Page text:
The policies which are usually passed at a higher level are usually in most cases delinked from the actual practices which usually involve implementation on the ground. This link usually needs to be strengthened. Policymakers are usually supposed to make policies basing their decisions on the practical observations that are made at ground level. In some cases, the actual needs on the ground might differ from the policies that are passed. Some of the policies that are passed might for instance not be applicable at the ground level. There is a great need therefore to ensure the agreement between policy and practice (Henneman 2005, pp.3).

The business environment today poses several challenges due to the changes being experienced (Liebman 2000). With globalization, business enterprises and companies have been faced with new challenges especially those affecting the reward policies as well as the practices. Most business enterprises have to change their reward practices and alter reward policies. Most of the reward practices have had to shift towards being based on high performance and with no detrimental effects to the payroll cost of the company or business enterprise (Liebman 2000, pp.66). Most of the reward practices which were not based on talent and capability have had to shift towards the same so as to ensure that the reward system remains viable. With trends such as globalization, more opportunities for growth have emerged, and at the same time talent that is capable of high performance so as to seize those opportunities has shrunk. To change with the rapid changes that are experienced in the current business environment, organizations have to formulate reward policies and practices that should cater to the business needs and play a big role in the development of innovative strategies that would ensure success for any organization (Liebman 2000).

The rewarding should be on the basis of the internal and not external factors hence the need to motivate employees to embrace attitude change (Johnson 2006). Managers have been experiencing challenges particularly when it comes to the formulation of viable reward systems, policies as well as adapting the right reward practices. The reward practices need not only be legitimate but attainable as well. The reward policies and practices need to have specific targets. They should be reasonable and justifiable at the same time. All these are supposed to be deduced from the organization’s performance history, the business strategy, and the business environment that is competitive. If the participants of the reward system or workers are dissatisfied, viewing it as unattainable, unspecific and instead of motivating them it turns out to be the cause of their frustration, then the whole system might be a failure(Johnson 2006).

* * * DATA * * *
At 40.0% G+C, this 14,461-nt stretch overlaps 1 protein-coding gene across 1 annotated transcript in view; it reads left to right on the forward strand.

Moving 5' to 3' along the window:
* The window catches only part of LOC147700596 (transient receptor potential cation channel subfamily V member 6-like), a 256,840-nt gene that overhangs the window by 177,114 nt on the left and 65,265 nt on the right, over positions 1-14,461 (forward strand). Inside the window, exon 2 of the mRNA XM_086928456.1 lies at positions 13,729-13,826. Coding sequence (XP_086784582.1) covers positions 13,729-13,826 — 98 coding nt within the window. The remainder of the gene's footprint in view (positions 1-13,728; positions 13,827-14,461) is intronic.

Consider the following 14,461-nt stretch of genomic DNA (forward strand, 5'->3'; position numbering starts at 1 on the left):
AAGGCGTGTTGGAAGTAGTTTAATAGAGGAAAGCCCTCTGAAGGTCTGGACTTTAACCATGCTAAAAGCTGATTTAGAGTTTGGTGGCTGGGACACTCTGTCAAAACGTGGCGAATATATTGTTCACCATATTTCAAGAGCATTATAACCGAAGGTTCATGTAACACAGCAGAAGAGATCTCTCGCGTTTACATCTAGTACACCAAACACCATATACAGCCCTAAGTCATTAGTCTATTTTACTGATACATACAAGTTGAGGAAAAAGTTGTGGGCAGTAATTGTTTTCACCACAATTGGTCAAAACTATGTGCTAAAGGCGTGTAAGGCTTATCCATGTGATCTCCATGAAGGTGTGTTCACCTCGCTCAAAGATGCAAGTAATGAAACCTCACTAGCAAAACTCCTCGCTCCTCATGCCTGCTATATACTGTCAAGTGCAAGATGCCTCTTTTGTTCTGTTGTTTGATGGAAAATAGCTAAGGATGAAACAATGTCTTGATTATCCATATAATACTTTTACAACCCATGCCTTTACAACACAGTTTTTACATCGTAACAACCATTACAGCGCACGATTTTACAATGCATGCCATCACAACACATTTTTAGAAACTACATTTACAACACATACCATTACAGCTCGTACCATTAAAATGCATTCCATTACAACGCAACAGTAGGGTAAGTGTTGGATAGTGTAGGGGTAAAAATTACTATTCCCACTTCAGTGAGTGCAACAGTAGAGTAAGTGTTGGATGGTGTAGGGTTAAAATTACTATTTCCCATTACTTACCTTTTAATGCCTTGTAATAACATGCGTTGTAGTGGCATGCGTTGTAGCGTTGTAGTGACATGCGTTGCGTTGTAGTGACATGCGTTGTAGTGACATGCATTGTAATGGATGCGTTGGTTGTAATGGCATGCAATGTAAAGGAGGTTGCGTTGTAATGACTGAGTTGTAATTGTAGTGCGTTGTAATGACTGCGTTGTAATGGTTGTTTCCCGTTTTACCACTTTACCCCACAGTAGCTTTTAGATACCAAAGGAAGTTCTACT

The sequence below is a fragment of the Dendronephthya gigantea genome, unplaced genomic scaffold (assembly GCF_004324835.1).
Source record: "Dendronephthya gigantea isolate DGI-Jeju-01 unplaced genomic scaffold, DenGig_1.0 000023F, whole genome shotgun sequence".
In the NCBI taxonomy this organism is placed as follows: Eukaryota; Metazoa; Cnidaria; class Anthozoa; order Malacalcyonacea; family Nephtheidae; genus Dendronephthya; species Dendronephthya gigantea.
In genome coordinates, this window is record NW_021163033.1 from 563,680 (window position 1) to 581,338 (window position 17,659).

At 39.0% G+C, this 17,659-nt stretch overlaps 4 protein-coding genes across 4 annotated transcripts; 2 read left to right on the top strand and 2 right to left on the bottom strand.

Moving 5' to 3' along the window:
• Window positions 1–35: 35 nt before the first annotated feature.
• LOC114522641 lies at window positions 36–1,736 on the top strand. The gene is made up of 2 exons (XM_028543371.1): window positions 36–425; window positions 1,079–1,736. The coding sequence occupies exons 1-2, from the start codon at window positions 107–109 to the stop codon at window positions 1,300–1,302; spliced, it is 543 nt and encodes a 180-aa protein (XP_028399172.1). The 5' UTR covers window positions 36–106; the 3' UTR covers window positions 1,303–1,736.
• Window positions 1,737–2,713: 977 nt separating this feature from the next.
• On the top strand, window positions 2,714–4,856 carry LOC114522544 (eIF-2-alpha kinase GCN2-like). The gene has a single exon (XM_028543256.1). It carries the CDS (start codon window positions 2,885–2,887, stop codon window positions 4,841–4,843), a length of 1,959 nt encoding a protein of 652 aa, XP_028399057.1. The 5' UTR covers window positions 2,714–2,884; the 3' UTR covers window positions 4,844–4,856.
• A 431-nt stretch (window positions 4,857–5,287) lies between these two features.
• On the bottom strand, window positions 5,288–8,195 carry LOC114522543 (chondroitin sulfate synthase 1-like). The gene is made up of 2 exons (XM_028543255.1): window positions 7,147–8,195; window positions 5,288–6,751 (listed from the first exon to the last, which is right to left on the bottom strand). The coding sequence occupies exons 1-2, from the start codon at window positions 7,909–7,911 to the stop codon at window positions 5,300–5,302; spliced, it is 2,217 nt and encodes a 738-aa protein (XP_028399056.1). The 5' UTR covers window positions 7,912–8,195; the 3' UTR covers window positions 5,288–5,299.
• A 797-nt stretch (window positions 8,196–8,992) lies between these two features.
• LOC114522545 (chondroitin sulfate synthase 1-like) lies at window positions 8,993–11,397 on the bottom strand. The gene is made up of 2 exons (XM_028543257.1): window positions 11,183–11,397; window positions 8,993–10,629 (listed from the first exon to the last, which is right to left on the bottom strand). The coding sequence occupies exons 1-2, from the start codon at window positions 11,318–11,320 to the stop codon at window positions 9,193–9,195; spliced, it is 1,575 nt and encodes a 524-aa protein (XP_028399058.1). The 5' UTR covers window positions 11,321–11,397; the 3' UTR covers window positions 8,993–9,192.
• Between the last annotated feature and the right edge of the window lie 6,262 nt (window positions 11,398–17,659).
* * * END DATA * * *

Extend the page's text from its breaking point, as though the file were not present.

Employee Motivation Graph
Employee Motivation Graph (Frey 2001).

Current and emergent practices with regard to reward

Today’s manager has the responsibility of providing useful feedback for it to act as a guideline to the reward policies and practices. It should encourage behavior change so as to increase productivity (Shiels 2007). Such feedback needs to be frequent, objective and purely based on the performance in relation to whoever receives the reward. The right policies and mechanisms need to be put in place in order to allow the employees to initiate the appropriate changes in their work procedures and even the methods. They should be allowed to incorporate the emerging technology in their efforts to improve their performances and realize their goals (Shiels 2007).

Considering the use of technology, for instance, the Executive Information System otherwise known by the abbreviations EIS, the system can be of great benefit when it comes to the evaluation and rewarding of the employees (Laureate 2001). It encompasses the computer hardware as well as software that are used in the tracking of appropriate data that reflects the performance of a business, presenting it to the managers. This is usually very significant in the planning and decision-making processes. By employing such a system, it is easier to monitor not just the sales, but inventory and receivables as well (Odell 2005). The issue of comparison also becomes easier. Such a system makes it easy for the company to monitor and easily spot any deviation from the normal production hence making the most appropriate changes on time towards rectifying the same. Such a system is usually of great importance in determining the performance of individual workers or a group of employees within a department. In such a case, it becomes easy to direct the reward towards the employees that are performers rather than depending on speculations. The system also makes it easier for the manager to notice underperforming employees and take the appropriate measures to address the same (Odell 2005, pp. 22)